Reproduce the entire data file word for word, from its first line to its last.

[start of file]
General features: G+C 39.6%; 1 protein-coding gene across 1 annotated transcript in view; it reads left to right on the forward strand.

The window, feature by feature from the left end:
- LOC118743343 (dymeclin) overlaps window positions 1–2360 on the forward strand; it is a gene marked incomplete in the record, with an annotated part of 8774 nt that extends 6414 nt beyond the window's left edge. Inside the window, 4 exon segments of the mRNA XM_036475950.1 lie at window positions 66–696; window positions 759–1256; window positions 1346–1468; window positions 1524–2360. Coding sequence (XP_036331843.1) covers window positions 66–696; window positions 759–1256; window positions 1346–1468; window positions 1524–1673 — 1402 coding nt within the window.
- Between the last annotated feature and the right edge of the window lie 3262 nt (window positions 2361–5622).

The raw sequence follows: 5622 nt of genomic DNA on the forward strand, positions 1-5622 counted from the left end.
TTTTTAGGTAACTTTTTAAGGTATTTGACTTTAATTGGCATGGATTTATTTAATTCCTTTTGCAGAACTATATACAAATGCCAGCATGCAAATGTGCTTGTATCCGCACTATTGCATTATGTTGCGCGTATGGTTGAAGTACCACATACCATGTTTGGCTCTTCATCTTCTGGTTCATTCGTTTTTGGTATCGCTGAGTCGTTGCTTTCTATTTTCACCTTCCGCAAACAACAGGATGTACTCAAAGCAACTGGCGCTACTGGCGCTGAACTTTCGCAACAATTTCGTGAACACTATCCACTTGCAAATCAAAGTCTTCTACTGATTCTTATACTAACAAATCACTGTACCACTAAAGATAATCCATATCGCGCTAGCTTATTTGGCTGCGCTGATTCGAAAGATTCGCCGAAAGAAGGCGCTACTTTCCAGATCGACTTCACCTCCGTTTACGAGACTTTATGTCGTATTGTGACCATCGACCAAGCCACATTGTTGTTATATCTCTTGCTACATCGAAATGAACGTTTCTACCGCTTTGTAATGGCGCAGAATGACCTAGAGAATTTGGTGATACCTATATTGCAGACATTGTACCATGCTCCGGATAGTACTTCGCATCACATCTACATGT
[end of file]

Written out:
General features: G+C 39.6%; 1 protein-coding gene across 1 annotated transcript in view; it reads left to right on the forward strand.

The window, feature by feature from the left end:
- LOC118743343 (dymeclin) overlaps window positions 1–2360 on the forward strand; it is a gene marked incomplete in the record, with an annotated part of 8774 nt that extends 6414 nt beyond the window's left edge. Inside the window, 4 exon segments of the mRNA XM_036475950.1 lie at window positions 66–696; window positions 759–1256; window positions 1346–1468; window positions 1524–2360. Coding sequence (XP_036331843.1) covers window positions 66–696; window positions 759–1256; window positions 1346–1468; window positions 1524–1673 — 1402 coding nt within the window.
- Between the last annotated feature and the right edge of the window lie 3262 nt (window positions 2361–5622).

The raw sequence follows: 5622 nt of genomic DNA on the forward strand, positions 1-5622 counted from the left end.
TTTTTAGGTAACTTTTTAAGGTATTTGACTTTAATTGGCATGGATTTATTTAATTCCTTTTGCAGAACTATATACAAATGCCAGCATGCAAATGTGCTTGTATCCGCACTATTGCATTATGTTGCGCGTATGGTTGAAGTACCACATACCATGTTTGGCTCTTCATCTTCTGGTTCATTCGTTTTTGGTATCGCTGAGTCGTTGCTTTCTATTTTCACCTTCCGCAAACAACAGGATGTACTCAAAGCAACTGGCGCTACTGGCGCTGAACTTTCGCAACAATTTCGTGAACACTATCCACTTGCAAATCAAAGTCTTCTACTGATTCTTATACTAACAAATCACTGTACCACTAAAGATAATCCATATCGCGCTAGCTTATTTGGCTGCGCTGATTCGAAAGATTCGCCGAAAGAAGGCGCTACTTTCCAGATCGACTTCACCTCCGTTTACGAGACTTTATGTCGTATTGTGACCATCGACCAAGCCACATTGTTGTTATATCTCTTGCTACATCGAAATGAACGTTTCTACCGCTTTGTAATGGCGCAGAATGACCTAGAGAATTTGGTGATACCTATATTGCAGACATTGTACCATGCTCCGGATAGTACTTCGCATCACATCTACATGT